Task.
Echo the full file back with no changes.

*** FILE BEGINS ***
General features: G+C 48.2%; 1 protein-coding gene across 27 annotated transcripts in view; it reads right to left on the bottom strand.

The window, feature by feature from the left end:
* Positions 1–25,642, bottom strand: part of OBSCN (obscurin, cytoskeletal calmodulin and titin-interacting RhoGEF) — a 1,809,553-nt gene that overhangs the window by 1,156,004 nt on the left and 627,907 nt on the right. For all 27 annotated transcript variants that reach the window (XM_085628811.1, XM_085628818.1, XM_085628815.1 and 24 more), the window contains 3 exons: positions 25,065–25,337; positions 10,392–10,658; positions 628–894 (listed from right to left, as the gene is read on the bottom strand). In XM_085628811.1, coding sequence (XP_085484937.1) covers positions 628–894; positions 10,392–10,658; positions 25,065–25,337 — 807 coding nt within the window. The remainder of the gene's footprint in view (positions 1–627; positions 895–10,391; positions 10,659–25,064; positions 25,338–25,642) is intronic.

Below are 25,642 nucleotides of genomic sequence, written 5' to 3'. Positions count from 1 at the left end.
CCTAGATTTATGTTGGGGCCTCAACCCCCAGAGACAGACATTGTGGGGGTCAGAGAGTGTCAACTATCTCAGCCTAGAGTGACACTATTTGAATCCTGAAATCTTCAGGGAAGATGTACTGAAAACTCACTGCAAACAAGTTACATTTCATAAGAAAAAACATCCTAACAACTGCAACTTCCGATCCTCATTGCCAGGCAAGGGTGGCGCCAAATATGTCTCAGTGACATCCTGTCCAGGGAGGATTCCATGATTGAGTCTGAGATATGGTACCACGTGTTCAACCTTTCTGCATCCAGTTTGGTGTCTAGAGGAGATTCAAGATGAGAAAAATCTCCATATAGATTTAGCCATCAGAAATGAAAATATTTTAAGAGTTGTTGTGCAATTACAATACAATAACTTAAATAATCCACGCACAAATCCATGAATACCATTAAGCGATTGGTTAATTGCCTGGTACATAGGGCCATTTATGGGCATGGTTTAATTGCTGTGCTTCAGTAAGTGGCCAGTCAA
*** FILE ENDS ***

General features: G+C 48.2%; 1 protein-coding gene across 27 annotated transcripts in view; it reads right to left on the bottom strand.

The window, feature by feature from the left end:
* Positions 1–25,642, bottom strand: part of OBSCN (obscurin, cytoskeletal calmodulin and titin-interacting RhoGEF) — a 1,809,553-nt gene that overhangs the window by 1,156,004 nt on the left and 627,907 nt on the right. For all 27 annotated transcript variants that reach the window (XM_085628811.1, XM_085628818.1, XM_085628815.1 and 24 more), the window contains 3 exons: positions 25,065–25,337; positions 10,392–10,658; positions 628–894 (listed from right to left, as the gene is read on the bottom strand). In XM_085628811.1, coding sequence (XP_085484937.1) covers positions 628–894; positions 10,392–10,658; positions 25,065–25,337 — 807 coding nt within the window. The remainder of the gene's footprint in view (positions 1–627; positions 895–10,391; positions 10,659–25,064; positions 25,338–25,642) is intronic.

Below are 25,642 nucleotides of genomic sequence, written 5' to 3'. Positions count from 1 at the left end.
CCTAGATTTATGTTGGGGCCTCAACCCCCAGAGACAGACATTGTGGGGGTCAGAGAGTGTCAACTATCTCAGCCTAGAGTGACACTATTTGAATCCTGAAATCTTCAGGGAAGATGTACTGAAAACTCACTGCAAACAAGTTACATTTCATAAGAAAAAACATCCTAACAACTGCAACTTCCGATCCTCATTGCCAGGCAAGGGTGGCGCCAAATATGTCTCAGTGACATCCTGTCCAGGGAGGATTCCATGATTGAGTCTGAGATATGGTACCACGTGTTCAACCTTTCTGCATCCAGTTTGGTGTCTAGAGGAGATTCAAGATGAGAAAAATCTCCATATAGATTTAGCCATCAGAAATGAAAATATTTTAAGAGTTGTTGTGCAATTACAATACAATAACTTAAATAATCCACGCACAAATCCATGAATACCATTAAGCGATTGGTTAATTGCCTGGTACATAGGGCCATTTATGGGCATGGTTTAATTGCTGTGCTTCAGTAAGTGGCCAGTCAA